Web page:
NYC-Inspired Alabama Eatery Turns to Kickstarter to Stay Afloat

Crowdfunding is taking a culinary turn in Huntsville, AL, where a first-time restaurant owner is hoping to get his business up and running again.

New York-inspired eatery Urban Chez was only in operation for two months before its owner, Warran Siao, realized that his predictions for the company had been off. He told that he “jumped into it a little too fast without really getting all of the details nailed down.”

Food costs that should have been in the 25% range were in the 75% range, and labor was at 98% when it should have been at 30%. Much of the restaurant still wasn’t finished, and the kitchen was not running efficiently.

“I closed it down before we got deeper into the hole and we regrouped all of our staff,” Siao told “We took our menu, we did a deep dive into it to see how it looked and why the numbers were not coming out right.”

Siao hopes to reopen the eatery in November in the same location: a 2,800-square-foot space in Promenade Point that’s been closed to customers for months while its owners regroup and reorganize. To support their efforts, their raising money through a Kickstarter campaign.

The popular crowdfunding service has attracted 7.2 million “backers” and $1 billion in pledges for different 72,000 different projects since it began in 2009. The appeal of Kickstarter is also its biggest potential drawback, however: only campaigns that reach their intended fundraising goal in a specified time limit will receive the pledged funds. This sense of urgency has worked in favor of stronger campaigns, and tends to weed out weaker ones.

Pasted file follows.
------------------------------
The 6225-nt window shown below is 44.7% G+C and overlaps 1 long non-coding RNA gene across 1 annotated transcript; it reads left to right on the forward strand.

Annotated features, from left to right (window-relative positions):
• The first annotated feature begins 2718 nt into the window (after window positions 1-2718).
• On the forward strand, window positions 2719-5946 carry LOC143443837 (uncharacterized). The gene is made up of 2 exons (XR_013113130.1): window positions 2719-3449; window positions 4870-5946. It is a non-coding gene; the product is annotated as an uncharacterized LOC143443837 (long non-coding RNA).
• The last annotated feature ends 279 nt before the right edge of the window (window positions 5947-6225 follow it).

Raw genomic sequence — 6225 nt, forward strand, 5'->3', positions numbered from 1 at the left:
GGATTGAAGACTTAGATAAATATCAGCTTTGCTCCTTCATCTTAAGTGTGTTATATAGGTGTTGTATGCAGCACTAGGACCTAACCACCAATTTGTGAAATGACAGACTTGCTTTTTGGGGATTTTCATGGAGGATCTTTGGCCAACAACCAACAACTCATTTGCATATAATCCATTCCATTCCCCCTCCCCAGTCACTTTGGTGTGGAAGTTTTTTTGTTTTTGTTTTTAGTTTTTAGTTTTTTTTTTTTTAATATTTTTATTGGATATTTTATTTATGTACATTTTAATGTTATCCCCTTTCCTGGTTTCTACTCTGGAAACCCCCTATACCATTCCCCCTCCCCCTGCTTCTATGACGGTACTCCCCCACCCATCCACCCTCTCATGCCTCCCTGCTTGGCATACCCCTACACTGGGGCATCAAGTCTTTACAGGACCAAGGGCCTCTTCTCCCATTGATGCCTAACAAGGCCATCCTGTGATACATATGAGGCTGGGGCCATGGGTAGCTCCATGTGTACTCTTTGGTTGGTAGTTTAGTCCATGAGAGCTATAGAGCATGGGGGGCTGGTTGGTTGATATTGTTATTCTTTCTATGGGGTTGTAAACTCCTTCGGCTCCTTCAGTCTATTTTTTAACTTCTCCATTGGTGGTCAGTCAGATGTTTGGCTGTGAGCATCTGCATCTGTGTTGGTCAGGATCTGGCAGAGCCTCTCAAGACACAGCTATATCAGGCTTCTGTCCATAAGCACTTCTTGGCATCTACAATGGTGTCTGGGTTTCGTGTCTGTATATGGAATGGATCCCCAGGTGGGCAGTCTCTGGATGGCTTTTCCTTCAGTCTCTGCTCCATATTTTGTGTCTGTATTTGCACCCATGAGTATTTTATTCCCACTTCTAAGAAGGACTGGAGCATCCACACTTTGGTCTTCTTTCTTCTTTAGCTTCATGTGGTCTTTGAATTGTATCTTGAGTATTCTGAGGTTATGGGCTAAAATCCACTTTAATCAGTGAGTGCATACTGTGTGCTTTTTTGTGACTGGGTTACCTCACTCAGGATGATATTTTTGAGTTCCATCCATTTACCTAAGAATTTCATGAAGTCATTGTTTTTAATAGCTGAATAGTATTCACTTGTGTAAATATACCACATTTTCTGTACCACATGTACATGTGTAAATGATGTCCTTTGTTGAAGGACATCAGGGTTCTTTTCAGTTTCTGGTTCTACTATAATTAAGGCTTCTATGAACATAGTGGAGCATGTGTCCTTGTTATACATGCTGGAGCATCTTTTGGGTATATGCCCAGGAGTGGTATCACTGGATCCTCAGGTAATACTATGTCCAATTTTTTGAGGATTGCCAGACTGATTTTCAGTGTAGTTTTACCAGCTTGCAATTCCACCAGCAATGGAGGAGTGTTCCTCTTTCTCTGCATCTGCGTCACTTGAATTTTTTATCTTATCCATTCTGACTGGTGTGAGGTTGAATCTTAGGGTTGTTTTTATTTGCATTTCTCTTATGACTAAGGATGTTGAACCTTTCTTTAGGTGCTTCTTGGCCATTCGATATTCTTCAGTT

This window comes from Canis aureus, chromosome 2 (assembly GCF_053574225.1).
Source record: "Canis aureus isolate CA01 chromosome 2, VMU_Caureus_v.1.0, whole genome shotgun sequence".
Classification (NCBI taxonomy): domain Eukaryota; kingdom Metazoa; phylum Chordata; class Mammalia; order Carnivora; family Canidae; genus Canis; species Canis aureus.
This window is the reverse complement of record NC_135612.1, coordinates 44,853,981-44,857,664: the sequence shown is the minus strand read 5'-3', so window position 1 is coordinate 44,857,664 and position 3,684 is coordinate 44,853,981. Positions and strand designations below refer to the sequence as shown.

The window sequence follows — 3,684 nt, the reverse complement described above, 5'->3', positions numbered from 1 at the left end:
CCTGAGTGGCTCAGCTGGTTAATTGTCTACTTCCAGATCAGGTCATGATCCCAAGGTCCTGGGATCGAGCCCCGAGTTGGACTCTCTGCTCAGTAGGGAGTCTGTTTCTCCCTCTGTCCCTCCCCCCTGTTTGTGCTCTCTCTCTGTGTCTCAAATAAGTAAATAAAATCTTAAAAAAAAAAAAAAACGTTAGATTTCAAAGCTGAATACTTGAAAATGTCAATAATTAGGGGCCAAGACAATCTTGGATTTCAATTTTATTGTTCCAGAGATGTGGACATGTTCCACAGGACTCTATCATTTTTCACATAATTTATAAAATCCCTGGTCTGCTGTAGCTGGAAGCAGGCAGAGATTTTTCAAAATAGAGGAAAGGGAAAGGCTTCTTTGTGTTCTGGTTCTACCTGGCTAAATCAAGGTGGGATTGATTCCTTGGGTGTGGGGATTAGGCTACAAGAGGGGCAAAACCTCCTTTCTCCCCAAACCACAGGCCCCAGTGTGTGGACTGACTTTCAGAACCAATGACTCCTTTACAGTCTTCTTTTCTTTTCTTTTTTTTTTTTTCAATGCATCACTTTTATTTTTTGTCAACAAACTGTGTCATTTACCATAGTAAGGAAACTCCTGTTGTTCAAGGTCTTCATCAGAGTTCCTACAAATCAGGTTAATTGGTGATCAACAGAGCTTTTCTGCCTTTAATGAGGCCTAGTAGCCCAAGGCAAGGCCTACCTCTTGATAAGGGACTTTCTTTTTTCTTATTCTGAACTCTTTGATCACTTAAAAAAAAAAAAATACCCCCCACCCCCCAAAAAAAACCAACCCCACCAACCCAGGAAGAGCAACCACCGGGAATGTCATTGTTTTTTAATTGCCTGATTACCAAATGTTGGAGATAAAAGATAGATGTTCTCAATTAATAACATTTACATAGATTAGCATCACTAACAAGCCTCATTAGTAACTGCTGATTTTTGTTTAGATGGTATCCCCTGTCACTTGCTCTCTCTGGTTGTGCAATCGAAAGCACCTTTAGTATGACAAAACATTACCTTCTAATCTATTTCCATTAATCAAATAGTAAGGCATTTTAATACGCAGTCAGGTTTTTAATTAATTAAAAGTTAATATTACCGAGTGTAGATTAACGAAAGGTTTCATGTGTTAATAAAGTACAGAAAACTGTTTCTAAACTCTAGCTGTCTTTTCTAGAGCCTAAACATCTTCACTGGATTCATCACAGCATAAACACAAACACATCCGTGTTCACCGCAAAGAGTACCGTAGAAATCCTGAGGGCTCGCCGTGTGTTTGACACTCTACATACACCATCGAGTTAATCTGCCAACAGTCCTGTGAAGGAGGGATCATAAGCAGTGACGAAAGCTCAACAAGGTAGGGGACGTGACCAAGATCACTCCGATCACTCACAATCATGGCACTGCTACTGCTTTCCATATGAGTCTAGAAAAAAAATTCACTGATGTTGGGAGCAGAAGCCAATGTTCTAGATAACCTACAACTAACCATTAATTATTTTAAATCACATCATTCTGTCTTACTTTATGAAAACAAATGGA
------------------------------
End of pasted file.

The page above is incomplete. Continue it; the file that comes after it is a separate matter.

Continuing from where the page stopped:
Many of the most successful crowdfunding campaigns already had a great deal of online support thanks to measures like content marketing, a tactic that is believed to be either “very” or “somewhat” effective for SEO by about 92% of marketers. Others used an existing fanbase as a jumping-off point, like Youtube star Freddy Wong’s highly successful Video Game High School webseries.

Siao is looking to raise $25,000 by Oct. 31, enough to keep the business afloat and hire restaurant experts to help until business takes off. At the time of publication, they’ve only raised $760.

“It’s a little bit scary because you want to say this is how much we’d like to raise and this is how much we need, but at the same time, it’s like the Rubicon,” General Manager Rebel Judge told “If you don’t cross it, you see all those folks who were willing to help you, and it kind of all goes away.”